President George W. Bush and seven of his administration’s top officials, including Vice President Dick Cheney, National Security Adviser Condoleezza Rice, and Defense Secretary Donald Rumsfeld, made at least 935 false statements in the two years following September 11, 2001, about the national security threat posed by Saddam Hussein’s Iraq. Nearly five years after the U.S. invasion of Iraq, an exhaustive examination of the record shows that the statements were part of an orchestrated campaign that effectively galvanized public opinion and, in the process, led the nation to war under decidedly false pretenses.
On at least 532 separate occasions (in speeches, briefings, interviews, testimony, and the like), Bush and these three key officials, along with Secretary of State Colin Powell, Deputy Defense Secretary Paul Wolfowitz, and White House press secretaries Ari Fleischer and Scott McClellan, stated unequivocally that Iraq had weapons of mass destruction (or was trying to produce or obtain them), links to Al Qaeda, or both. This concerted effort was the underpinning of the Bush administration’s case for war. [complete article]
See also, British government ordered to disclose draft Iraq dossier (The Guardian).
For many among the senior leadership at the Pentagon… the apparent successful spread of the “Awakening of the Tribes Movement” has been tempered by the realization that the initiative put in place in Fallujah and Ramadi and Babil could have been – and should have been – put into practice five years ago.
Pentagon officials are quick to blame former Iraq czar L Paul Bremer of the US Coalition Provisional Authority (CPA) for the failure. “We’re reconstituting the Iraqi military, that’s all this is” a Pentagon official notes. “A lot of these guys in Babil that we’re paying lost their salaries when Bremer disbanded the Republican Guard and broke up the Ba’ath Party. It was a stupid move. So this is a make-good.”
Another Pentagon official remembers the opening to Gaood in 2004: “This should have been done then,” he says, “and I don’t understand why it wasn’t. Think of the blood, the enormous loss of life, the lost prestige, the failures.” Pentagon officers are also quick to point out that, while Petraeus has taken credit for the shift in strategy in Iraq, the “Awakening of the Tribes Movement” actually began long before he recommended an increase in American troops levels in the country. [complete article]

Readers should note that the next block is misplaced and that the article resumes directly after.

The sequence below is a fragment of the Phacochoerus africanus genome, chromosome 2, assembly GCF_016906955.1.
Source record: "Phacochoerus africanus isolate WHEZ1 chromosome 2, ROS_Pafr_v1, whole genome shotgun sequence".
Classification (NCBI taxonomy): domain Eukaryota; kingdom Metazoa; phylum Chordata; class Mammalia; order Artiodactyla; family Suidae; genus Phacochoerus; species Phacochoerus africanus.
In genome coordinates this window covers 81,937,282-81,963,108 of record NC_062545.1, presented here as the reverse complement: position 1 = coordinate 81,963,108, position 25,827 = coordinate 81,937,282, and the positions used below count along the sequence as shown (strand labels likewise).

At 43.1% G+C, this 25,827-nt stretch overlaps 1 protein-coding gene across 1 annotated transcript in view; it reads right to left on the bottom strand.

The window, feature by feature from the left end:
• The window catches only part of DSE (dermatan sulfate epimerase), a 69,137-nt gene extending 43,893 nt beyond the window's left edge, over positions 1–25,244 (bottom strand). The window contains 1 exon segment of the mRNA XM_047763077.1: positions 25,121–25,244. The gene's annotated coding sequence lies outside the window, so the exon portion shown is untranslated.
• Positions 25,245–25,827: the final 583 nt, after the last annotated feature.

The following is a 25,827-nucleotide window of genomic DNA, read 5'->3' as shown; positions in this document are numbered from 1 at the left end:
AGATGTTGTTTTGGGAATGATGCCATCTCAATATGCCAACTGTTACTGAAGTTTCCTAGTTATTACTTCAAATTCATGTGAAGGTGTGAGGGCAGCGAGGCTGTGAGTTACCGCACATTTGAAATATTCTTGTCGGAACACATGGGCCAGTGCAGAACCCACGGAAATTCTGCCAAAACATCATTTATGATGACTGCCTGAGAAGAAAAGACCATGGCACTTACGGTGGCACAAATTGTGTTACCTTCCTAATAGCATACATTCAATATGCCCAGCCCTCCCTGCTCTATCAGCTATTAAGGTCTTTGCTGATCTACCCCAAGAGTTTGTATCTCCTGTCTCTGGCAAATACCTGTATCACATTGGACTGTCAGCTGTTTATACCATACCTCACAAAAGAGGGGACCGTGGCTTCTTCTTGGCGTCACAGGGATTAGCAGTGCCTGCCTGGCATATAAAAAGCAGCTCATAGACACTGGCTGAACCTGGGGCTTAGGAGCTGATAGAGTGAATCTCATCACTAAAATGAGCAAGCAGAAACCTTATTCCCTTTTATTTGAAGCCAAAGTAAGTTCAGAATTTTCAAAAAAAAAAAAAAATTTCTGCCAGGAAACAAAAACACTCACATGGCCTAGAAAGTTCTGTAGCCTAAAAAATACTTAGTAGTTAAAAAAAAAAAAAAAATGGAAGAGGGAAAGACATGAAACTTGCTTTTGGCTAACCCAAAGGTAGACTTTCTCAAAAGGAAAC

Maj. Gen. Hussein al-Awadi, a former official in Saddam Hussein’s Baath Party, became the commander of the Iraqi National Police despite a 2003 law barring the party from government.
But now, under new legislation promoted as way to return former Baathists to public life, the 56-year-old and thousands like him could be forced out of jobs they have been allowed to hold, according to Iraqi lawmakers and the government agency that oversees ex-Baathists.
“This new law is very confusing,” Awadi said. “I don’t really know what it means for me.”
He is not alone. More than a dozen Iraqi lawmakers, U.S. officials and former Baathists here and in exile expressed concern in interviews that the law could set off a new purge of ex-Baathists, the opposite of U.S. hopes for the legislation.
Approved by parliament this month under pressure from U.S. officials, the law was heralded by President Bush and Iraqi leaders as a way to soothe the deep anger of many ex-Baathists — primarily Sunnis but also many Shiites such as Awadi — toward the Shiite-led government.
Yet U.S. officials and even legislators who voted for the measure, which still requires approval by Iraq’s presidency council, acknowledge that its impact is hard to assess from its text and will depend on how it is implemented. Some say the law’s primary aim is not to return ex-Baathists to work, but to recognize and compensate those harmed by the party. Of the law’s eight stated justifications, none mentions reinstating ex-Baathists to their jobs. [complete article]